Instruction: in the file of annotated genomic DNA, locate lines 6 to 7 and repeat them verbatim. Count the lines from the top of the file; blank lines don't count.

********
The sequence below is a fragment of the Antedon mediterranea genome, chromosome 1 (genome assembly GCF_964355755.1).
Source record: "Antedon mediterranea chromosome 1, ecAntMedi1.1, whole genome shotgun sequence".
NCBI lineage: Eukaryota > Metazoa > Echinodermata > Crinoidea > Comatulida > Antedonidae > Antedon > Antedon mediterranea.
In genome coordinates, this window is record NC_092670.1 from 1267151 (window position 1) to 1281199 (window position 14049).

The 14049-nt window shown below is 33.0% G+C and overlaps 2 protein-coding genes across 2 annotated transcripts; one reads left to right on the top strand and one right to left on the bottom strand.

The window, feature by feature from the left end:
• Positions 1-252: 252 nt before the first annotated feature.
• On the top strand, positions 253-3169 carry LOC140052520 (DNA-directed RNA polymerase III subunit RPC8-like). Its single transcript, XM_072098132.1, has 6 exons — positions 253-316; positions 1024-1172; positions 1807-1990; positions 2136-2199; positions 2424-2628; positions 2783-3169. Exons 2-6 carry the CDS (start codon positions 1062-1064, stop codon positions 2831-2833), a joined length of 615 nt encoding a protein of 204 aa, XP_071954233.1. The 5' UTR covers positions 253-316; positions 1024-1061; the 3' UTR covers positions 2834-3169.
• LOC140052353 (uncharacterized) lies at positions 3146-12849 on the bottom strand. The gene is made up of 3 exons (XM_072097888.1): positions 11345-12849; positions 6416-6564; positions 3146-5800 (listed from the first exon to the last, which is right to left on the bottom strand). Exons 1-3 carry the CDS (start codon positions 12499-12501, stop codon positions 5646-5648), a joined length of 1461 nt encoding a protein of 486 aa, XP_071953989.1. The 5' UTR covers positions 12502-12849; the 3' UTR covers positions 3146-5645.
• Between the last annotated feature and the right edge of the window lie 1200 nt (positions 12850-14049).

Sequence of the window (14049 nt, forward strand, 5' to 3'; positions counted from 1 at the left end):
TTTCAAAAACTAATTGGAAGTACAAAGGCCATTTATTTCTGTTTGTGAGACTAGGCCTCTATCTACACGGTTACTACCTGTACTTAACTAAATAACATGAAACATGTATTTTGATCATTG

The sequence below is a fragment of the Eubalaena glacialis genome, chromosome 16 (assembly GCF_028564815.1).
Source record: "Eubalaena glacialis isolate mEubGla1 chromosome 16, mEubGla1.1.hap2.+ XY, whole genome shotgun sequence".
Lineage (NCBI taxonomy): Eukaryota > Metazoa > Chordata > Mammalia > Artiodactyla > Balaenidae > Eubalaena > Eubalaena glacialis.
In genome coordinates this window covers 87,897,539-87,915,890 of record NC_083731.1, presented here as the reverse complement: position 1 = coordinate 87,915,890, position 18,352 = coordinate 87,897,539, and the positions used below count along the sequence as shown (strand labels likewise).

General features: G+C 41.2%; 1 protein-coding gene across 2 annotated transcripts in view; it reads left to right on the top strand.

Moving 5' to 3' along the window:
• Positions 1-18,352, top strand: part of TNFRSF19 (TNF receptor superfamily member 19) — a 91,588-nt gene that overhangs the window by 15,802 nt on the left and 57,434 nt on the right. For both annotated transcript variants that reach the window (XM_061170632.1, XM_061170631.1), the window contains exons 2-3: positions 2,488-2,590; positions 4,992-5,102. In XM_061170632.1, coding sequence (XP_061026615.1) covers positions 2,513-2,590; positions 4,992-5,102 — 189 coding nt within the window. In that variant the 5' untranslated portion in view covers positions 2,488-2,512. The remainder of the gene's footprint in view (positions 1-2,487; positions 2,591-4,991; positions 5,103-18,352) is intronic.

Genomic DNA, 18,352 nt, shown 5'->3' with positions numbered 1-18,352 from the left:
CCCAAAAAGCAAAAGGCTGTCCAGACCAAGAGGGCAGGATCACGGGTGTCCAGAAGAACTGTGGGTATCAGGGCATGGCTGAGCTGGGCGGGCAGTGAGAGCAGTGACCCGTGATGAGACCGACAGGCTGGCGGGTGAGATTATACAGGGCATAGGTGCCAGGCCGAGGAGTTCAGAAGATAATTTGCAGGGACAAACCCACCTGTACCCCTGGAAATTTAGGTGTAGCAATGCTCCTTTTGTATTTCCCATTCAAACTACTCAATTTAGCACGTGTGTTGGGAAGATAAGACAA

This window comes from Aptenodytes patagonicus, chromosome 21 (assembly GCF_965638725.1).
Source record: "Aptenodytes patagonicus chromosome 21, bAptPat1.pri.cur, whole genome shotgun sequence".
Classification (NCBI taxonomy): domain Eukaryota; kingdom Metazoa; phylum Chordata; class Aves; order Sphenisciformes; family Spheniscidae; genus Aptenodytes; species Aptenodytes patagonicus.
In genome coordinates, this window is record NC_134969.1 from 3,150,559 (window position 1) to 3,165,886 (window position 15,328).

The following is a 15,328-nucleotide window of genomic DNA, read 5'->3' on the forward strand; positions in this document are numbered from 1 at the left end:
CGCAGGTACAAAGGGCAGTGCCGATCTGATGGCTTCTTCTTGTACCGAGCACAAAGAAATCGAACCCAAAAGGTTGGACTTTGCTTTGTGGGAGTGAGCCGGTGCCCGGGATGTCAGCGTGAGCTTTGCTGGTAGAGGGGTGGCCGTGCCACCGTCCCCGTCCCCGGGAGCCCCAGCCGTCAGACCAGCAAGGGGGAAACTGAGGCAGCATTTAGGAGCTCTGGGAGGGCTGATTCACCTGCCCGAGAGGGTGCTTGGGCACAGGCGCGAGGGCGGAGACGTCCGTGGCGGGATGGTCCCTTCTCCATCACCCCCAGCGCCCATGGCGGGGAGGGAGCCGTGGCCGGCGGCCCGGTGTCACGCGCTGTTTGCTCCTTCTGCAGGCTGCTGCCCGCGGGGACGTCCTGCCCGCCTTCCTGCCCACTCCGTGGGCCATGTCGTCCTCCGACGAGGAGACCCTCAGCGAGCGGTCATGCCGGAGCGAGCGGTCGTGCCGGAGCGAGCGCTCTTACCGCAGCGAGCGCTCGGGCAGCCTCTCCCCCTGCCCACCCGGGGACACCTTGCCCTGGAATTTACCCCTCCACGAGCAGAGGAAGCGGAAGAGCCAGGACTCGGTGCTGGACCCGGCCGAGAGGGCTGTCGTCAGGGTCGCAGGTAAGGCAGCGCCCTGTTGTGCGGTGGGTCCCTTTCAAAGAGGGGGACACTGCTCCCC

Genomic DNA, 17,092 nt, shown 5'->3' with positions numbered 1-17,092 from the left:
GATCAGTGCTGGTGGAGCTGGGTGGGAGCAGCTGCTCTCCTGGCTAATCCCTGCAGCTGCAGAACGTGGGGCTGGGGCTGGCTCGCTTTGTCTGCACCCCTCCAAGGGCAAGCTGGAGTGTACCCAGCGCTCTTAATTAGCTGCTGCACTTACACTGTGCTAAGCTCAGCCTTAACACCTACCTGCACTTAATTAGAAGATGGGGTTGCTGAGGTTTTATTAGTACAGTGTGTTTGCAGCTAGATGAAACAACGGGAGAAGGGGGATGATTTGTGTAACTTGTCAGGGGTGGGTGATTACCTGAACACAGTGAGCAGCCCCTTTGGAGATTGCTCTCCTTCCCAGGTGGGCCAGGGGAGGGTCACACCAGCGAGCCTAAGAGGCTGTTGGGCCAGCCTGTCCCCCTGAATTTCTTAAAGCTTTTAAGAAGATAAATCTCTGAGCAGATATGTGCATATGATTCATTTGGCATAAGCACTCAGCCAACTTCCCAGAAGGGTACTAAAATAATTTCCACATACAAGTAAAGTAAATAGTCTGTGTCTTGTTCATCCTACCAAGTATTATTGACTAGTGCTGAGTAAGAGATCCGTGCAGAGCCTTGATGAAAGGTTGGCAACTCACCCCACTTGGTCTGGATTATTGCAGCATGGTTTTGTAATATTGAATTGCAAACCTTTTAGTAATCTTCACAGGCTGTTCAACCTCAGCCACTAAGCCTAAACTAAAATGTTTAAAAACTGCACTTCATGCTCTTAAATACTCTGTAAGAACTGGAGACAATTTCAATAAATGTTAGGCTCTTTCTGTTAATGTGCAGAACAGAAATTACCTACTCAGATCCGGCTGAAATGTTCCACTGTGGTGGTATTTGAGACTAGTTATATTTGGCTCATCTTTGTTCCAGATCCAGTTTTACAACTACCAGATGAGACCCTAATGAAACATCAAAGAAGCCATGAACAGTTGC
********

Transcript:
The window, feature by feature from the left end:
• Positions 1-252: 252 nt before the first annotated feature.